Shipowners, class, flag states and port authorities will need to continue to co-operate to allow cruise and ferry sectors to find a new level of normality, according to experts at Riviera’s Passenger ship projects and deliveries: adapting to a new normal webinar
Held in association with Cruise Ship Interiors Expo, Europe, on 25 September 2020 as part of Riviera’s Passenger Shipping Webinar Week, webinar panellists included Wasaline chief executive Peter Ståhlberg, Swan Hellenic Cruises chief executive Andrea Zito, Tillberg Design of Sweden partner and executive director Fredrik Johansson and RINA project manager for new buildings XL projects Piero Moncheroni.
The panel sought to gauge how the global pandemic has both impacted the passenger shipping sector and also generated innovations in design and technologies used to keep passengers safe.
They agreed the cruise and ferry industry needs to adapt to new coronavirus safety conditions, with ships regularly sanitised and interiors modified to facilitate continuously high hygiene levels.
Mr Zito pointed to the “unprecedented” operational and market conditions for the passenger shipping industry and said ship operators were already adapting and improving hygiene and procedures.
“After six months, we are trying to get back to normal, but we are still far from normal,” he said. “We will adapt and will progress, but with Covid-19, there are still many unknowns of this concealed enemy that are difficult to fight.”
Mr Zito said he is looking for more support from shore and authorities to help the cruise business.
"To get back to normality, we need a vaccine and ability to test and get results in a few minutes,” he said.
Underscoring the need for collaborative action, Mr Ståhlberg said authorities need to keep national borders open for travel, that passengers to be tested before they board ferries and that the industry needs to increase the use of automated boarding procedures.
“It is good to work as one team,” he said. “We need action today to stop the virus from coming on board.”
Mr Ståhlberg also outlined a case within his own business where mitigation measures have been taken on a newbuilding project that was well underway when the pandemic hit. Wasaline recently floated out a new ferry at RMC Finland shipyard, to be named Aurora Botnia, that was originally scheduled for delivery in May 2021.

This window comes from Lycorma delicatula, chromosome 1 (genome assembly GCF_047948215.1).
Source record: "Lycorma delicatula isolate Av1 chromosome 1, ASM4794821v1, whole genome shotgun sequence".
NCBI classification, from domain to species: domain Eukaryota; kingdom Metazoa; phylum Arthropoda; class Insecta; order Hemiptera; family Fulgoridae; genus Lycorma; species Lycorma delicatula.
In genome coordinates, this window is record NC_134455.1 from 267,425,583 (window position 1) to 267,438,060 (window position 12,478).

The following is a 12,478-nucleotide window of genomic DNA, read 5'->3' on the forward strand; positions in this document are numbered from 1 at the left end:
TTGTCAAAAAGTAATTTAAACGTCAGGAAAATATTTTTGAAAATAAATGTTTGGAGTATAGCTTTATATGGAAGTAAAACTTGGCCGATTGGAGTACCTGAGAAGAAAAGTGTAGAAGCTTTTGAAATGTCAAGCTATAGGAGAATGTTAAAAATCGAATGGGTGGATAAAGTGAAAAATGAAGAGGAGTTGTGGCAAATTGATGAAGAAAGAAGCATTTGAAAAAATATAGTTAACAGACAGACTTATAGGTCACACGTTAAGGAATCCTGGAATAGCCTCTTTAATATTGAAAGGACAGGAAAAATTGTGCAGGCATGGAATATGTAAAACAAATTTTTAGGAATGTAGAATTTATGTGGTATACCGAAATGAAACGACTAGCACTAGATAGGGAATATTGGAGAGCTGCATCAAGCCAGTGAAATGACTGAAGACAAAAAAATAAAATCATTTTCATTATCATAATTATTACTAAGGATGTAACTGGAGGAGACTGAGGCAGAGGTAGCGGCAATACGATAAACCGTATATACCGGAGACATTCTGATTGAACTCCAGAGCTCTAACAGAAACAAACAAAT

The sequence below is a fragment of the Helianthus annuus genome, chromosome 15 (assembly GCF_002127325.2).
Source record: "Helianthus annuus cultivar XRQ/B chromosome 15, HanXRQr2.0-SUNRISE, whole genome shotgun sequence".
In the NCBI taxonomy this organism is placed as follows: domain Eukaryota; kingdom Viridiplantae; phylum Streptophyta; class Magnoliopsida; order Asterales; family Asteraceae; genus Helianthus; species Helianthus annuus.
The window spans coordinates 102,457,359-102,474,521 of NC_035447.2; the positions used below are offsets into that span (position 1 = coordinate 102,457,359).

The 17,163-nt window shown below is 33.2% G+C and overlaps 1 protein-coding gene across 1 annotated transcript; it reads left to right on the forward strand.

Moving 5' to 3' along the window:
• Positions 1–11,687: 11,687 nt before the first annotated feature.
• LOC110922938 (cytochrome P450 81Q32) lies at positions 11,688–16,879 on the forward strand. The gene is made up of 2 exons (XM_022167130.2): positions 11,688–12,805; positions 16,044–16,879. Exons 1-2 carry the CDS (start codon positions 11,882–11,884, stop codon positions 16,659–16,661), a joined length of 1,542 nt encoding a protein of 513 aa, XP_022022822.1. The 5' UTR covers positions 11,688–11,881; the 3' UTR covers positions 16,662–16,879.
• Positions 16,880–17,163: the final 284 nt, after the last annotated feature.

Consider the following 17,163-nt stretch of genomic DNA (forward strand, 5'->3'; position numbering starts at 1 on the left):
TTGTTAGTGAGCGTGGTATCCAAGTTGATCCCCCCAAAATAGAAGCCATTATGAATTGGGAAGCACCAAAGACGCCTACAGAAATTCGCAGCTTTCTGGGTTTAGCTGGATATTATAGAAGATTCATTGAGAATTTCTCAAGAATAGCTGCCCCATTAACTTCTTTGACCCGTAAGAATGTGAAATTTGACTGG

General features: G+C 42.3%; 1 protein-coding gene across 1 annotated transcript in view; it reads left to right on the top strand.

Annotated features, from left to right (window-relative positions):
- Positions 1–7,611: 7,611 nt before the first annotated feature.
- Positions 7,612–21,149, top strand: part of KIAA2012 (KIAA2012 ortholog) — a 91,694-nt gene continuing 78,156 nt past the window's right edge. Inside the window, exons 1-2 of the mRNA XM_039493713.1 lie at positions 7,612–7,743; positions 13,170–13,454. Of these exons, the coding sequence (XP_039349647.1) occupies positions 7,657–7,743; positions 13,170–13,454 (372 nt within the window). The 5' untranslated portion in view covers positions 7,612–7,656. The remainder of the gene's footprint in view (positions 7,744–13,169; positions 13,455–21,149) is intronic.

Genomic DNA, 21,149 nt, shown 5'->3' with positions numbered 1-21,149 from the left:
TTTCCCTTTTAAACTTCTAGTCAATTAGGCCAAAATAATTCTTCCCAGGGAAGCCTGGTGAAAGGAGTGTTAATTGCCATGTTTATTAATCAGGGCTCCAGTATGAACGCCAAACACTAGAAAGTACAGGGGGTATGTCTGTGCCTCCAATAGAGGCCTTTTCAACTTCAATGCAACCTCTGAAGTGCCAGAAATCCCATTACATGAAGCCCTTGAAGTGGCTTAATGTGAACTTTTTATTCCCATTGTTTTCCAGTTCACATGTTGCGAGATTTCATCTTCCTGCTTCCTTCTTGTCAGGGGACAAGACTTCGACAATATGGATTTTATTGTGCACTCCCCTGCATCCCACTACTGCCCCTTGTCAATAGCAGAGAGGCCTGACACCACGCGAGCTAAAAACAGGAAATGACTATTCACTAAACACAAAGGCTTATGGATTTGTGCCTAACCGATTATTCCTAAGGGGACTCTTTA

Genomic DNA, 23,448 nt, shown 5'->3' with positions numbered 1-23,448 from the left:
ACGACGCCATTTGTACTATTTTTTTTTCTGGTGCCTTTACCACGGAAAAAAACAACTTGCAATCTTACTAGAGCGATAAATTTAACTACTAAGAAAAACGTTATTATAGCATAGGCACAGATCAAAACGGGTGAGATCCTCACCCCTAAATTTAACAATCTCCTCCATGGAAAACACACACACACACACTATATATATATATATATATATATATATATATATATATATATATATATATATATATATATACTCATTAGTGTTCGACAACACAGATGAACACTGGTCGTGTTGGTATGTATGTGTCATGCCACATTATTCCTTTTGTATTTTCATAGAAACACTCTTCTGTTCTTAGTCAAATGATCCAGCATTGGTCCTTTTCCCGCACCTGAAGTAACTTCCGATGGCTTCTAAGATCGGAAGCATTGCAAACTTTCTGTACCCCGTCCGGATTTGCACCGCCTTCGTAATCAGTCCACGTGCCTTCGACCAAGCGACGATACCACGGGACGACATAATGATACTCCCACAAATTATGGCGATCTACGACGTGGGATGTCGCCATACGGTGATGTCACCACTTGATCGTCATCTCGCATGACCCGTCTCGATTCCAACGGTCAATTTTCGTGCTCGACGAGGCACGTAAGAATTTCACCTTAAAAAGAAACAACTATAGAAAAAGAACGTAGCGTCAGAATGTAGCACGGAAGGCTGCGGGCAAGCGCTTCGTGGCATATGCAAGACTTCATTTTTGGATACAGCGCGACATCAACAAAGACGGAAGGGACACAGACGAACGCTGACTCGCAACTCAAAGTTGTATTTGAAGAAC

“We have adapted what we could do with the shipyard,” said Mr Ståhlberg, noting changes in interior design and materials.
For the existing fleet, he said new manuals and checklists have to be made for coronavirus pandemic protection.
Mr Johansson agreed that while it is relatively straightforward to impement design changes on newbuildings, mitigation measures are harder to impement within the existing fleet.
“There will be some layout changes with more hygiene and cleaning of existing ships,” he said. “The big changes will be on new platforms.”
Mr Johansson said these changes will come with significant added cost.
“We have to comply with requirements, but this has long-term effects on profitability,” he said. “We need look at using space on board and being prepared. We need to work collectively in designing ships and operating them.”
Mr Moncheroni laid out some ways in which class requirements will help to prepare passenger ships for business during the global crisis.
“New standards for materials are to be implemented in the marine industries and regulation,” he said. “HVAC design and arrangements will change, with advanced filtering, no recirculation [of air] and containment capabilities.”
Mr Moncheroni said design changes would need to include increasing onboard hospital facilities, having areas to isolate people and having increased onboard networks for IT applications.
Panellists also discussed how the ongoing pandemic has affected newbuild and refurbishment projects, with many postponed and many shipyard options cancelled.
Asked when they thought the cruise and ferry business will come back to normal, around 57% of attendees thought it would take three years, another 23% said it would be about 12 months, 8% six months, 7% five years, and 5% thought passenger ship sector would never return to normal.
In another poll, 58% of attendees thought the new normal would include more hand washing, social distancing and use of masks for the next two to three years; 42% disagreed.
In an open question, attendees were asked for the most worrying aspects about restarting operations. Among the most significant trends in the answers was fear over the potential for new outbreaks of coronavirus damaging passenger confidence and the cruise sector’s reputation and public trust.
Attendees were also worried about the length of time passenger shipping will be affected by the global Covid-19 crisis and resulting low passenger numbers, and how long it will take to return to profitability.
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Panellists (left to right): Swan Hellenic Cruises chief executive Andrea Zito, Tillberg Design of Sweden partner and executive director Fredrik Johansson, Wasaline chief executive Peter Ståhlberg and RINA project manager for new buildings XL projects Piero Moncheroni.